Children and families have been fleeing to the US in rising numbers for nearly a decade. So why is the current situation at the US-Mexico border being viewed as something new?
Unrest in the US looks familiar to Latin Americans, who are accustomed to resisting undemocratic governments – and to their protest movements being met with violent suppression.
Countries across the globe responded differently to the pandemic, and results show a difference in effectiveness as well.
US denies backing failed raid to remove Venezuela’s Nicolás Maduro – but it has a long history of sponsoring private armies elsewhere.
Progressives are leading in the presidential elections of Argentina, Uruguay and Bolivia, bucking the region’s recent rightward trend. But there are lessons in the failures of leftists past.
Poverty and violence are often cited as the reasons people emigrate from Central America, but factors such as drought, exacerbated by climate change, are driving people to leave too.
Deportees and other migrants return home wealthier, more educated and with more work experience than people who never left. This ‘brain gain’ benefits the whole community, financially and politically.
Being part of a gang may increase the chance of dying young, but when gang members leave their old lives behind, they can find that their street smarts come in handy.
A massive protest movement exploded across Nicaragua in April 2018, threatening to topple the country’s authoritarian regime. What happened to Central America’s ‘tropical spring?’
Imaginaries of gangs as inherent forms of brutal anarchy promote particular political agendas and obscure the ways gangs can reveal the underlying dynamics of the contexts within which they emerge.
Hundreds have died in a government crackdown in the Central American country, and Labour’s reaction is worrying.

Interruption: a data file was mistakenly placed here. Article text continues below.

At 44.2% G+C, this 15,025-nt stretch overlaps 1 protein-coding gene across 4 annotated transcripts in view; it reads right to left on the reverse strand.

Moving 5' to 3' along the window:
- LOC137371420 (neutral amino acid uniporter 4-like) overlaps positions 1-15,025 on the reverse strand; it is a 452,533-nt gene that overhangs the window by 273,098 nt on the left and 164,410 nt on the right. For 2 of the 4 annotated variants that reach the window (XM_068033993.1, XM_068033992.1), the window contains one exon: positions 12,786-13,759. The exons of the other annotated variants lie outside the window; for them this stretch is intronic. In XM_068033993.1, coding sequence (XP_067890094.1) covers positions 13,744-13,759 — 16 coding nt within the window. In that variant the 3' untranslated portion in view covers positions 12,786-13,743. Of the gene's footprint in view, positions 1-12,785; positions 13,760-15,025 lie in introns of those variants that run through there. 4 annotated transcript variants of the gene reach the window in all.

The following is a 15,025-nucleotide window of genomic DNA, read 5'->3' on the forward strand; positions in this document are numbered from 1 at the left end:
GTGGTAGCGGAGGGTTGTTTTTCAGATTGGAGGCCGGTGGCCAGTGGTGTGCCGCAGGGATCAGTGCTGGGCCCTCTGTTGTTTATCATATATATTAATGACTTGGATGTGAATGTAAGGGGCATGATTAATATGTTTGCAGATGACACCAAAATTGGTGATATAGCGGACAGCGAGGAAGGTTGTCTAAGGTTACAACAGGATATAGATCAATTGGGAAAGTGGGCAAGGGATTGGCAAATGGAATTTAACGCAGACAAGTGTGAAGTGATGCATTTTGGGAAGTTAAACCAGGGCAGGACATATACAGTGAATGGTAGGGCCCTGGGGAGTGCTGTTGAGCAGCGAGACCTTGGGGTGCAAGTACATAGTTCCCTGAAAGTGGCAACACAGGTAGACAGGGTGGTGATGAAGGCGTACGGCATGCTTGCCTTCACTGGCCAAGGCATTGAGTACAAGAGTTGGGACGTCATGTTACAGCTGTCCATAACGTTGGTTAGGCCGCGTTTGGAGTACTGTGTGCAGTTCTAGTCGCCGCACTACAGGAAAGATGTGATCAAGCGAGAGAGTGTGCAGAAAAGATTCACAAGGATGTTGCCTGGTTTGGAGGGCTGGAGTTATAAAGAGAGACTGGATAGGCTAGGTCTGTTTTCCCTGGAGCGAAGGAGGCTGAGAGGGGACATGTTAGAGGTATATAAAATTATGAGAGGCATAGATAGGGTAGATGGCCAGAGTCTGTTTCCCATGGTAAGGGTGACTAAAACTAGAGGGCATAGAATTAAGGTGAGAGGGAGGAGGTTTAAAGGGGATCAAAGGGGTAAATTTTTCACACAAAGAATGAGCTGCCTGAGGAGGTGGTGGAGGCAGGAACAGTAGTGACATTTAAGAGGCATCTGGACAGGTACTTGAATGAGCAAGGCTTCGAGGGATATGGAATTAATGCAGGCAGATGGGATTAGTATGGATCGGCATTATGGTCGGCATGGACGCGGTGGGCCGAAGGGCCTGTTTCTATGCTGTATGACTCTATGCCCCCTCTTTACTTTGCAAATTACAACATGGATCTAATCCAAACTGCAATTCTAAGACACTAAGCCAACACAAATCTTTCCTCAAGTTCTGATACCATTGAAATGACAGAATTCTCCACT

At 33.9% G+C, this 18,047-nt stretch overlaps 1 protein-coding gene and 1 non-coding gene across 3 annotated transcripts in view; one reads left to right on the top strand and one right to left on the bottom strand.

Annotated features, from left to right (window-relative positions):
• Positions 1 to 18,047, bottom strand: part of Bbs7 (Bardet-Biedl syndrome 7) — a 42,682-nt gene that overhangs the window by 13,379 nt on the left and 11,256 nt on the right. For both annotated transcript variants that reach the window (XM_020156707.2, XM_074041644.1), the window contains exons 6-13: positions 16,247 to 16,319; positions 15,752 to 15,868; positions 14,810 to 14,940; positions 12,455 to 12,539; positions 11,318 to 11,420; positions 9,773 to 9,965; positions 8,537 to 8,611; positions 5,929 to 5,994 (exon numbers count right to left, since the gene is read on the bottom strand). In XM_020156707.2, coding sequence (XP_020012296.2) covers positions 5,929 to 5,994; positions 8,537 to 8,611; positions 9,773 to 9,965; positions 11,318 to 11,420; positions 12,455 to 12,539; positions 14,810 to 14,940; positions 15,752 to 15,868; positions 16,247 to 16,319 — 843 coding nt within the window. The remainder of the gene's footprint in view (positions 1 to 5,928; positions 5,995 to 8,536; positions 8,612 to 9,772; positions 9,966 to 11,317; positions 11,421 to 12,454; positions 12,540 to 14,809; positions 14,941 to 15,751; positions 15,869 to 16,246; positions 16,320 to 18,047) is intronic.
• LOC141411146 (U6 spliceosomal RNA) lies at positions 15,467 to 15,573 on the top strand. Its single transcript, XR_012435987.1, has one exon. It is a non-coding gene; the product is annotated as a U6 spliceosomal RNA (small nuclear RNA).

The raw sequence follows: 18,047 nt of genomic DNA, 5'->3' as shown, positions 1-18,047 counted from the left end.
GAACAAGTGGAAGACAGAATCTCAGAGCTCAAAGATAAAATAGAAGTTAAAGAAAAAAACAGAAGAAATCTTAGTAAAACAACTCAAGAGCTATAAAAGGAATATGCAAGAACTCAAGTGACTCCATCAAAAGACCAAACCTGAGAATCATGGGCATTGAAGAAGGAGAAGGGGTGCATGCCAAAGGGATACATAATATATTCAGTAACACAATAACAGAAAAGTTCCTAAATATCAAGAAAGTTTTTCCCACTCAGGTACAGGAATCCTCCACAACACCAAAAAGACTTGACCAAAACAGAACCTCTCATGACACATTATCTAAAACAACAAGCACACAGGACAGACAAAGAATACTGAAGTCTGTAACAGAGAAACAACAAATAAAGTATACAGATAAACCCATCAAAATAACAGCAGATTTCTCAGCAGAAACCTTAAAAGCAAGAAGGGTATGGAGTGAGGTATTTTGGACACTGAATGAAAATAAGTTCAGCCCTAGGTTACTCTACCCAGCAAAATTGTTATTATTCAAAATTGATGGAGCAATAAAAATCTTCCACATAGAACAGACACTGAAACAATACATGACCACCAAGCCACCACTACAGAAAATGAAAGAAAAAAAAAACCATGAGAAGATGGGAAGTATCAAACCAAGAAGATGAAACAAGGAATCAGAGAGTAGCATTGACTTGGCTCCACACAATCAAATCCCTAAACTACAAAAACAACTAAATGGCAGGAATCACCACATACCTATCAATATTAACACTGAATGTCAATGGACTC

Nicaraguan migrants send over US$1 billion home each year. This money has played a changing role in domestic politics – first boosting the Ortega regime and, now, sustaining the uprising against him.
Providing people with clean drinking water and sanitation is less expensive than grid electrification and it could improve more lives.
When different sides in a violent political crisis become ever more entrenched, democracy quickly starts to wither.
Cheap Venezuelan oil boosted Nicaragua’s economy and funded President Daniel Ortega’s many anti-poverty programs. With Venezuela in crisis, the oil has dried up – as has support for Ortega’s regime.
Nicaragua has exploded in violence since mass protests began against President Daniel Ortega in April, with hundreds dead and thousands wounded. Amid such chaos, criminal violence is likely to follow.
History shows that Latin American presidents usually don’t last long after they use violence to repress mass protests. Is Nicaragua’s Daniel Ortega the next to fall?
For 11 years, Daniel Ortega’s regime has been unshakable. But Nicaragua’s autocratic leader is vulnerable after weeks of deadly protest. Now, some citizens are calling for him to resign.
By remorselessly crushing political dissent, Daniel Ortega has squandered his people’s goodwill and eroded his power base.
From the Amazon to Nicaragua, there are humans who never learn numbers. What can these anumeric cultures teach us about ourselves?